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Does your teen have Oppositional Defiant Disorder (ODD) or do you suspect they do? If so, they will respond differently than most teens when you try to set limits or implement consequences. They will often rebel and will challenge you more, disregard rules more and sometimes even thrive on conflict and pushing your buttons because it gives them a sense of power and control. Having a teenager who is ODD does not make them a bad person by any means. Teens with ODD are often very bright, creative, determined and have many of the same strengths other teenagers have. With that said, they can be very challenging and tiring for parents because of their determination and willfulness. Below I offer a brief clinical description of ODD and then some tips for parents of teenagers with ODD who are struggling with managing their challenging behaviors.
Criteria for Oppositional Defiant Disorder (ODD):
At least 4 of the following behaviors must have been present for 6 months or more for a child to meet the formal clinical diagnosis for ODD
- Often loses temper
- Often argues with adults
- Often purposefully defies rules
- Often purposefully annoys others
- Often blames others for their mistakes or bad behavior
- Often is easily annoyed by others
- Often is angry or resentful
- Often is spiteful or vindictive
(All of these are behaviors that most parents see to some level in teenagers, however, teenagers may meet the criteria for this diagnosis if the behaviors are frequent and more severe than the average teen)
In addition, these behaviors:
- Cause significant problems at home or at school
- Are not due to another Mental Health diagnosis
- Do not meet the level of Conduct Disorder (teens with conduct disorder are more likely to be violent, steal and become involved in criminal activity)
If you believe your teenager has ODD, you can certainly explore getting professional support for them as well as for you since parenting can be increasingly challenging and frustrating. There are formal evaluations that can be done by a therapist or even at school if you feel these would be helpful. The good news is that many teenagers grow out of this diagnosis and the challenging and rebel behaviors go away as they enter adulthood. One of the biggest frustrations for parent with teens with ODD, as I mentioned above, is getting them to follow the rules and to care about the consequences. Below are some suggestions for parents who are struggling with this issue:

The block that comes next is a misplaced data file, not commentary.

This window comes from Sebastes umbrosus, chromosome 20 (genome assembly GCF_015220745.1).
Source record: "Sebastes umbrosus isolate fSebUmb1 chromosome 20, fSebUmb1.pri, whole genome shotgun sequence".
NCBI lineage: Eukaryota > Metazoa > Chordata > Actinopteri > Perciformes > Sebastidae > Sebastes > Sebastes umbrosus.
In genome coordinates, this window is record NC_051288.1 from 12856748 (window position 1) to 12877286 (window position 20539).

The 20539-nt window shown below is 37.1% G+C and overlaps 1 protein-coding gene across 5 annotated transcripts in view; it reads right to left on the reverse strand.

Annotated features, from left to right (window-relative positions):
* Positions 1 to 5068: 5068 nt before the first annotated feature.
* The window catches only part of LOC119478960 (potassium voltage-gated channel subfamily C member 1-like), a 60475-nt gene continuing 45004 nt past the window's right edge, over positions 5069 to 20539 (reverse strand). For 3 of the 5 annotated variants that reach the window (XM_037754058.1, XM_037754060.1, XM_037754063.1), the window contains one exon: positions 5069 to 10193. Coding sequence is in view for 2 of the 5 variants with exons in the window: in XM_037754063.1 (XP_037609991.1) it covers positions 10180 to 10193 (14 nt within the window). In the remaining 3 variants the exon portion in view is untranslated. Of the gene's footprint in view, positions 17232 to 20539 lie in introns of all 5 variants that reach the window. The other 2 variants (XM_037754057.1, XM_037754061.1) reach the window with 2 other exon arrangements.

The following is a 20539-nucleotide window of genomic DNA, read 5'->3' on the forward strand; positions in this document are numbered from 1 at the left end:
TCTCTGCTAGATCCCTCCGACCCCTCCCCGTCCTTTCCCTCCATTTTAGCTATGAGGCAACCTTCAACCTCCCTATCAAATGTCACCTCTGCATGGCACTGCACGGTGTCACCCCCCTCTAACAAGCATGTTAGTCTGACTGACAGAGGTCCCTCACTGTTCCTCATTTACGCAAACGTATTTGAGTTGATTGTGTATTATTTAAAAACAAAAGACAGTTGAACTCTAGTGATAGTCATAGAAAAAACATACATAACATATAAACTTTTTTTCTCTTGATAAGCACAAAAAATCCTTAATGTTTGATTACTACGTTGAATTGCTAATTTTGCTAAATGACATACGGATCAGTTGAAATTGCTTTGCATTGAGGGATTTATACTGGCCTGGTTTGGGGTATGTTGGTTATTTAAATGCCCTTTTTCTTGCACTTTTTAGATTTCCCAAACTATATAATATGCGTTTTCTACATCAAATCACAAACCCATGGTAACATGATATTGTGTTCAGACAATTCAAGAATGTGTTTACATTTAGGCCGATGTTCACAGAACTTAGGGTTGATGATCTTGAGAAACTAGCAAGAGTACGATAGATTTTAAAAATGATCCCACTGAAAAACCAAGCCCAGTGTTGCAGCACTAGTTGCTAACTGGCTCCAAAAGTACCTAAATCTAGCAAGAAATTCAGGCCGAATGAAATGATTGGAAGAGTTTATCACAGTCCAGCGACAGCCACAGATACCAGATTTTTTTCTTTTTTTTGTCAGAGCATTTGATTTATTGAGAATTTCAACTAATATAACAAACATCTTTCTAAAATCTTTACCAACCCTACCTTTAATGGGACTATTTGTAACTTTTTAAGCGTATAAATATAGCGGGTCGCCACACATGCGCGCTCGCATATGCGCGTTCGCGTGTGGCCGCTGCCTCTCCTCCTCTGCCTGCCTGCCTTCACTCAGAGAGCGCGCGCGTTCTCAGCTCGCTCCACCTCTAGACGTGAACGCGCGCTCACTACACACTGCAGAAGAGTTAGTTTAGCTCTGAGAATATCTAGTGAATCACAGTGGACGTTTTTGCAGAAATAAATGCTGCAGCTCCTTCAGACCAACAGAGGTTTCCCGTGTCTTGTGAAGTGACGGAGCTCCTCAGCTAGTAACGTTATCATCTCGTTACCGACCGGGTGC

- Be really clear about the rules and keep them as consistent as possible: I often suggest that parents write the rules down and both parent and teen sign them which makes it harder for teens to challenge them, manipulate them or say they did not know about them in the moment.
- Do not give chances: the rules need to be the rules ALL the time and need to be enforced consistently. If a teen with ODD thinks they have any wiggle room or that they can bully or badger you into changing the rules, you will be challenged over and over which will result in your feeling completely drained.
- Only issue consequences you can enforce 100%: this is the biggest and most important part of all of this. Teens with ODD are those who, when grounded from the phone, will still sneak on it when you are sleeping. Or when they are grounded from going out, they will sneak out the window. If you issue a consequence you cannot fully enforce, you will lose power. Some examples of ways I have helped parents with this issue are: completely turning off the cell phone service or blocking the internet service in the house, taking away a laptop or unplugging the keyboard from the computer and locking it in the trunk of the car where it cannot be accessed, restricting providing rides for teens to do fun things or restricting spending money given to them. They will still try to get around these things and will likely have some level of success. If you restrict them from the phone, they will use friend’s cell phone, so what is important when issuing these consequences is to say something to your teenager like, “Because you did not come home again on time for your curfew, I have taken your cell phone and you will not be allowed to use it for one week”. (you are not saying that they are not able to talk on the phone at all for a week because you know they can use a friend’s phone – you are saying they will not be able to talk on THEIR phone for a week which is something you CAN control 100%).
This can be tiring to say the least and parents often feel like they are being punished too by having to turn off the internet or dealing with their teenager’s constant badgering when consequences are issues and enforced. This is all very true and is the reason why many parents throw in the towel and give full control over to their teenager. But it does not have to be that way – get the support you need and if you are consistent, you will see progress.
For more tips on staying consistent, go to the How To Parent A Teen website at www.HowToParentATeen.com and download the free audio program for parents of teenagers.